The UK’s international organization for cultural relations and educational opportunities has been actively contributing to Indonesia’s social entrepreneurship space through various means; from research studies, capacity building, to policy dialogues. They recently partnered with PLUS to conduct research on social enterprises across the country. Ask for Ibu Ari.
  • HIVOS:
    From sector-focused incubation programs (e.g., women’s empowerment, sustainable creative industries) under IDEAJAM to organizing workshops to support their six missions (i.e., sustainable food, renewable energy, transparency & accountability, freedom of expression, sexual rights & diversity, and women’s empowerment), Hivos is one of the NGOs to watch in the space. Talk to Queentries for more information!
  • OXFAM:
    OXFAM has shown a solid commitment to contribute to youth development, women empowerment and social entrepreneurship in Indonesia. Be sure to connect with Oskar when you are in Jakarta.
  • United Nations Development Program (UNDP) Indonesia:
    UNDP is among the most progressive intergovernmental organizations in the country. They engage with a variety of stakeholders to develop the social entrepreneurship ecosystem, from providing capacity building, publishing reports to conceptualizing innovative financing models for social entrepreneurs. Ask for Jean and Christophe.

These are the most active country governments in supporting social entrepreneurship and impact investment in Indonesia as a core piece of their diplomatic efforts.

  • Australia:
    Definitely one of the most active governments with an agenda of gender equality, social entrepreneurship or impact investment. Indonesia’s neighbour has several programs such as Investing in Women and Frontier Innovator that you should be familiar with.
  • Canada:
    The country plays a very active role in Indonesia’s entrepreneurial scene recently. They have supported reports on social entrepreneurship, capacity building for social enterprises and blended finance fund conceptualization for social entrepreneurs across the agriculture value chain. Get in touch with Genevieve, who is based in Jakarta!
  • South Korea:
    Via the sponsoring of incubation programs and events, direct trade support to social entrepreneurs looking to target overseas markets, the Korean government is doing its part to support our Indonesian social enterprises.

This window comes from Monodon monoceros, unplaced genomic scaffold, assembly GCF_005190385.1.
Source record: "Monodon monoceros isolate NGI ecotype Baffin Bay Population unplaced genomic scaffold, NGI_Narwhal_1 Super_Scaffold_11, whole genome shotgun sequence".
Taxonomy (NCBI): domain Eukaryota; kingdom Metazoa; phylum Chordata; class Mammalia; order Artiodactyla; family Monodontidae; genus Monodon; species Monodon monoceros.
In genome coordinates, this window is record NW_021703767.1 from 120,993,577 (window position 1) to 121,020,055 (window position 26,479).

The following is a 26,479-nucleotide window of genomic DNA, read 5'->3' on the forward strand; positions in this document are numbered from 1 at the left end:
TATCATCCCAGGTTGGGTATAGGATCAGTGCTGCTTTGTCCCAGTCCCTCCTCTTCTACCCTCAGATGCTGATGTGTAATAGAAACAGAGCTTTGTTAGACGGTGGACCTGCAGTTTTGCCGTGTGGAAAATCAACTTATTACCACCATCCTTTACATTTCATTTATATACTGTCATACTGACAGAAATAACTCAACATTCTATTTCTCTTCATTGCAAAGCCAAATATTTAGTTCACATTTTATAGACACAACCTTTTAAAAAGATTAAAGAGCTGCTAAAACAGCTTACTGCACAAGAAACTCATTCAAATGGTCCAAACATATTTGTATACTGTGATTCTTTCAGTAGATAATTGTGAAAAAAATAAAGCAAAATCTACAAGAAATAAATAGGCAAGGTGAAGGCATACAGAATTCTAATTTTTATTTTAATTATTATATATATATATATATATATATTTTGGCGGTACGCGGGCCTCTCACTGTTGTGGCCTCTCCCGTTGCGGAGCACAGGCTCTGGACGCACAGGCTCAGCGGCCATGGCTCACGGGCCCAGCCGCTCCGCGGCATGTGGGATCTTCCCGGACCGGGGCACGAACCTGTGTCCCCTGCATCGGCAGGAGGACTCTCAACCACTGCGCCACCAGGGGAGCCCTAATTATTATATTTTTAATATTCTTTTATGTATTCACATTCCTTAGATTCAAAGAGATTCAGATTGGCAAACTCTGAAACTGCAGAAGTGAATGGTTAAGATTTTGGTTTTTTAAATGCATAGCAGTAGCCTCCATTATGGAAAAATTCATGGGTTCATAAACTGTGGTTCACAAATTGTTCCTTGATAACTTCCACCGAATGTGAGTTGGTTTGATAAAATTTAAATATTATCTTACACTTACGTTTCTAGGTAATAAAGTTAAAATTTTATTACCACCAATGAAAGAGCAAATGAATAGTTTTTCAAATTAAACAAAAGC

• United States:
    The US government has always invested solid resources in support to the tech and social enterprise ecosystem. Their hub, @america located in Pacific Place is the go-to venue for most of their events, ranging from demo days, panel discussions related to entrepreneurship to others. Get closer to the US Embassy in Indonesia (ask for Sean) for more information.

Here is a list of private corporations that are doing good through significant corporate social responsibility (CSR) efforts. They are one of the key actors in shaping the social entrepreneurship ecosystem in a positive way.

  • Boston Consulting Group (BCG):
    BCG is among the forefront of organizations in Indonesia’s social entrepreneurship sphere. They published the report on social entrepreneurship (Check their report here), co-initiated Indonesia’s online knowledge centre for social enterprise, Platform Usaha Sosial (PLUS), and have provided pro-bono consulting for social enterprises in Indonesia. Ask for Ria or Julius.
  • Ernst & Young (EY):
    Together with Schwab Foundation, EY Indonesia organizes an annual award ceremony for social entrepreneurs, the ‘EY Social Entrepreneur of the Year’. A great source of pipeline and support for social enterprises (they do some pro bono work too).
  • DBS:
    Through their foundation, early player DBS Bank has provided various forms of support towards social entrepreneurship; from co-organizing and providing financial support to several social entrepreneurship initiatives (e.g., DBS-NUS Social Venture Challenge), distributing grants to social enterprises, to publishing a social enterprise handbook.
  • Telkomsel:
    Since 2015, the leading cellular operator has been organizing several annual startup competitions. The NextDev 2018 is the latest. In this year’s batch, they are scouting local tech startups that are addressing social issues in Indonesia. Ask for Dian for more information.